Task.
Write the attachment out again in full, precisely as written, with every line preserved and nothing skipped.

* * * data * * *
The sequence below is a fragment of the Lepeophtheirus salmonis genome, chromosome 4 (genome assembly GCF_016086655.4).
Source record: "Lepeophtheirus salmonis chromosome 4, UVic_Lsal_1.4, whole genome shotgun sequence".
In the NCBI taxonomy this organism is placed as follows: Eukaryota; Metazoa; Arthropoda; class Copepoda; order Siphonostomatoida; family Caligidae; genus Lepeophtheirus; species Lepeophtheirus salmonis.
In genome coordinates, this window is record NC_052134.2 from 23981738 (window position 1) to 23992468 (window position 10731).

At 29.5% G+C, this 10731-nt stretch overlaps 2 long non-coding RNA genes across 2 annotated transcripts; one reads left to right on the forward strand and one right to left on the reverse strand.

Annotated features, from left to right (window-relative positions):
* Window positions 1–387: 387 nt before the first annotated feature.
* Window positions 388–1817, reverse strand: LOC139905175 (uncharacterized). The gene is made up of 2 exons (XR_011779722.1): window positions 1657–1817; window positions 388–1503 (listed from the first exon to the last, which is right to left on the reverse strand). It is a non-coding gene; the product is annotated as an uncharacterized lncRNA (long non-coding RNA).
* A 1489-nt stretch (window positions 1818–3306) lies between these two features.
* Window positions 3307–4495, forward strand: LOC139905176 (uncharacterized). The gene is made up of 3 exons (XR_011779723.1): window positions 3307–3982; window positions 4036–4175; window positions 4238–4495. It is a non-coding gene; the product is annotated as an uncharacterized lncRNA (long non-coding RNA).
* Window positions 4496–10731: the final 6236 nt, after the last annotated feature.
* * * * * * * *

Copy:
The sequence below is a fragment of the Lepeophtheirus salmonis genome, chromosome 4 (genome assembly GCF_016086655.4).
Source record: "Lepeophtheirus salmonis chromosome 4, UVic_Lsal_1.4, whole genome shotgun sequence".
In the NCBI taxonomy this organism is placed as follows: Eukaryota; Metazoa; Arthropoda; class Copepoda; order Siphonostomatoida; family Caligidae; genus Lepeophtheirus; species Lepeophtheirus salmonis.
In genome coordinates, this window is record NC_052134.2 from 23981738 (window position 1) to 23992468 (window position 10731).

At 29.5% G+C, this 10731-nt stretch overlaps 2 long non-coding RNA genes across 2 annotated transcripts; one reads left to right on the forward strand and one right to left on the reverse strand.

Annotated features, from left to right (window-relative positions):
* Window positions 1–387: 387 nt before the first annotated feature.
* Window positions 388–1817, reverse strand: LOC139905175 (uncharacterized). The gene is made up of 2 exons (XR_011779722.1): window positions 1657–1817; window positions 388–1503 (listed from the first exon to the last, which is right to left on the reverse strand). It is a non-coding gene; the product is annotated as an uncharacterized lncRNA (long non-coding RNA).
* A 1489-nt stretch (window positions 1818–3306) lies between these two features.
* Window positions 3307–4495, forward strand: LOC139905176 (uncharacterized). The gene is made up of 3 exons (XR_011779723.1): window positions 3307–3982; window positions 4036–4175; window positions 4238–4495. It is a non-coding gene; the product is annotated as an uncharacterized lncRNA (long non-coding RNA).
* Window positions 4496–10731: the final 6236 nt, after the last annotated feature.